Lrp2, a gene that encodes megalin, a multiligand uptake receptor that regulates circulating levels of diverse compounds,49 emerged as a novel regulator of hematopoiesis. Mutations in LRP2 result in impaired neuroepithelial development and are causative of Donnai-Barrow and facio-oculo-acoustico-renal syndromes.50 It has been implicated in balancing BMP4 and SHH signaling in neuroepithelium by acting as a clearance receptor for BMP4 and by concentrating or depleting SHH by ligand recycling or clearance, respectively, in a cell-type and context-dependent manner.51 This control mechanism is of interest as the BMP4-SHH gradient between the neural tube and dorsal aorta has also been implicated in the induction of the HSC developmental program in the ventral wall of the dorsal aorta.52 On a C57Bl/6N background, the LRP2 mutation causes lethality in mice around the time of birth, and there are no mutant pups, although embryo collections at all embryonic stages to E18.5 show expected Mendelian ratios. LRP2 mutations on 129 or CD1 backgrounds also do not yield survivors (A.H. and T.W., unpublished data). On a FVB/N background, however, LRP2 null mice are viable with neural tube defects, and this receptor has previously been implicated in folate endocytosis in the developing neural tube.53 However, peripheral blood and bone marrow hematopoietic stem and progenitor cell numbers were comparable in FVB/N wild-type and mutant adult mice at 6 to 9 months of age (supplemental Figure 10). A more detailed analysis of embryonic hematopoiesis in mutant mice on both C57Bl/6N and FVB/N backgrounds will be required to establish whether the numbers of emergent HSCs differ at various time points and the identity of any modifier genes in FVB/N that compensate for the loss of LRP2; these investigations are ongoing. However, taken together with the zebrafish data, which show reduction rather than loss of HSCs, LRP2 is likely to facilitate rather than be absolutely required for EHT. Indeed, it is important to keep in mind that Lrp2 transcripts were higher in HB cells with greater BL-CFC potential and HE cells with greater CFU-C potential, but cells with lower numbers of transcripts were also able to generate BL-CFCs and CFU-Cs.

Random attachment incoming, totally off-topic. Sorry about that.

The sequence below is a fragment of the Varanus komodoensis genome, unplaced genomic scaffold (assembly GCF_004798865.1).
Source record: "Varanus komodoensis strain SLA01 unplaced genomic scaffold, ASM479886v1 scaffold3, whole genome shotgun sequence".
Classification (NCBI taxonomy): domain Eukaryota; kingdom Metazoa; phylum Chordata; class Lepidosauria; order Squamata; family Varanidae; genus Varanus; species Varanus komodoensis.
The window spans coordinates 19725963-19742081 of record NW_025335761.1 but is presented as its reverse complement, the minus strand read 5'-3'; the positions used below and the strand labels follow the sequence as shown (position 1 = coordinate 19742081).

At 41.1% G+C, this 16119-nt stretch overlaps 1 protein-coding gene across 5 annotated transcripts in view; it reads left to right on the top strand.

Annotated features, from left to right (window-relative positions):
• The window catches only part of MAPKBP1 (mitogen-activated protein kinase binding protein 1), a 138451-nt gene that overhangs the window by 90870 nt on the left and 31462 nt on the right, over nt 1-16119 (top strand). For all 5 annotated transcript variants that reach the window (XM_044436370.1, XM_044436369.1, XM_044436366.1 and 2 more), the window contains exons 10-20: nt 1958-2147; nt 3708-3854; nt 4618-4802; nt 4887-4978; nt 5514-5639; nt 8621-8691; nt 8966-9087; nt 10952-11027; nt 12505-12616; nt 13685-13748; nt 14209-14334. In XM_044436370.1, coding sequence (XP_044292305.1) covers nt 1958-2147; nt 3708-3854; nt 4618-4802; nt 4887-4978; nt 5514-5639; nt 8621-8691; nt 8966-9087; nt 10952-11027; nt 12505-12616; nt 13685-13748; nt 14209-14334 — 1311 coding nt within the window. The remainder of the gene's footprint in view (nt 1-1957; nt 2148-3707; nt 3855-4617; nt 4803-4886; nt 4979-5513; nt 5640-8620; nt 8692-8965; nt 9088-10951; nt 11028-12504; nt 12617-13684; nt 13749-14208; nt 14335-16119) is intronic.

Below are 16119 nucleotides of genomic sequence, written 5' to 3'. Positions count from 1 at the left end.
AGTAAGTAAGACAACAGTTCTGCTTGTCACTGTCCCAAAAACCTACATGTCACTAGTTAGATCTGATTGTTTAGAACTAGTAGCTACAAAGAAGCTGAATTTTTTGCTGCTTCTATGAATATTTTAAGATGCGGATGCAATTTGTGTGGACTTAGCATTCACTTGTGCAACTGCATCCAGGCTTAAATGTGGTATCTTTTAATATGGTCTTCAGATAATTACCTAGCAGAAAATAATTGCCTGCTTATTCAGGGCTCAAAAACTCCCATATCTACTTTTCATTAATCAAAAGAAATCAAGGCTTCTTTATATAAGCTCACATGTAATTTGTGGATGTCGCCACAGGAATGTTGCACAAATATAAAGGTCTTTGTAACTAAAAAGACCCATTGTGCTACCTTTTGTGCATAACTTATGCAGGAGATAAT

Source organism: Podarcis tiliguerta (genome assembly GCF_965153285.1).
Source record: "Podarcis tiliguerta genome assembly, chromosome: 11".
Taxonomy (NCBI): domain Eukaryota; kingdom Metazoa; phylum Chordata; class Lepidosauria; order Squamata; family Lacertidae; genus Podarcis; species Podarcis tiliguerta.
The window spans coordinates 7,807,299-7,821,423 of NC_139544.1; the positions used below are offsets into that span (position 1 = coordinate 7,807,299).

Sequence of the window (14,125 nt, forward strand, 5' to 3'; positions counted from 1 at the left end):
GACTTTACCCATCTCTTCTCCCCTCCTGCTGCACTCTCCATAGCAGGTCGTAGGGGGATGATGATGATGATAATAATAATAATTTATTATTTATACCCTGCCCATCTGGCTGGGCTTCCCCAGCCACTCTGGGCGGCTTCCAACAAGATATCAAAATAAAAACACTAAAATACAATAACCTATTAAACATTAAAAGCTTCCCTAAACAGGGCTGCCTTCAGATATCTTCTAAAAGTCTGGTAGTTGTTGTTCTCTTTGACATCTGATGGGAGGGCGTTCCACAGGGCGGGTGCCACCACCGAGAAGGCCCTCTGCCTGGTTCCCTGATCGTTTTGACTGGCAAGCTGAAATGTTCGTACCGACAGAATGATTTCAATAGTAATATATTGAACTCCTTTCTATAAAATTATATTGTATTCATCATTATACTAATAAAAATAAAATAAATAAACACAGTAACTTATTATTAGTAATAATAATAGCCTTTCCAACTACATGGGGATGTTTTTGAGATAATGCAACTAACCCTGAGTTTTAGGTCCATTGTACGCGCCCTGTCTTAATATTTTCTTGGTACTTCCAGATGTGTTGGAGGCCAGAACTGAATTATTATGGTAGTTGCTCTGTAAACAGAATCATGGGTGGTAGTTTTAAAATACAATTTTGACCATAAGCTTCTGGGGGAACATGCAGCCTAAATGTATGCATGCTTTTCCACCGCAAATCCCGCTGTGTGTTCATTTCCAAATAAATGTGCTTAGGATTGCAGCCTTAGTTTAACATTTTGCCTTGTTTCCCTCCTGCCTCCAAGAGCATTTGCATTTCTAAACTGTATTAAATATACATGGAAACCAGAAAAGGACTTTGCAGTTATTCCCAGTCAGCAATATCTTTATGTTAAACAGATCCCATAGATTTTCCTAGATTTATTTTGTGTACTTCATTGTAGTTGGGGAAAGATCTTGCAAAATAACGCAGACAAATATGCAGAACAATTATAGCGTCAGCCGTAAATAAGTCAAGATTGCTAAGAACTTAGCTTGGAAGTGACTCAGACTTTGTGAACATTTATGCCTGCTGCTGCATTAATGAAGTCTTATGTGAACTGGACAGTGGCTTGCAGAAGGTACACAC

Deficiency of dietary folate also results in impaired neural tube development and megaloblastic anemia.54 Targeted inactivation of the reduced folate carrier, which facilitates folate delivery into cells, results in embryonic lethality at E10.5 due to neural and hematopoietic defects,55 and components of the Megalin complex are among the most significantly disrupted genes in null embryos.38 Coordinated upregulation of a receptor that facilitates folate uptake in HECs would be consistent with demand for an essential hematinic in cells that are on the threshold of a replicative phase.

Although we focused our attention on Lrp2, as a gene without a described role in hematopoiesis, from a list of 6 that were upregulated in both hemangioblasts and HE cells, there were other genes that were UP in only one or the other cell fraction. Given the overlap of these gene sets with those generated from gene knockout embryos with specific developmental defects, they will serve as a rich resource to explore and manipulate the emergence of hemangioblasts from FLK1+ mesoderm or hematopoiesis in HE cells. Insights gained from these manipulations will in turn inform tissue regeneration protocols that aim to generate functional HSCs.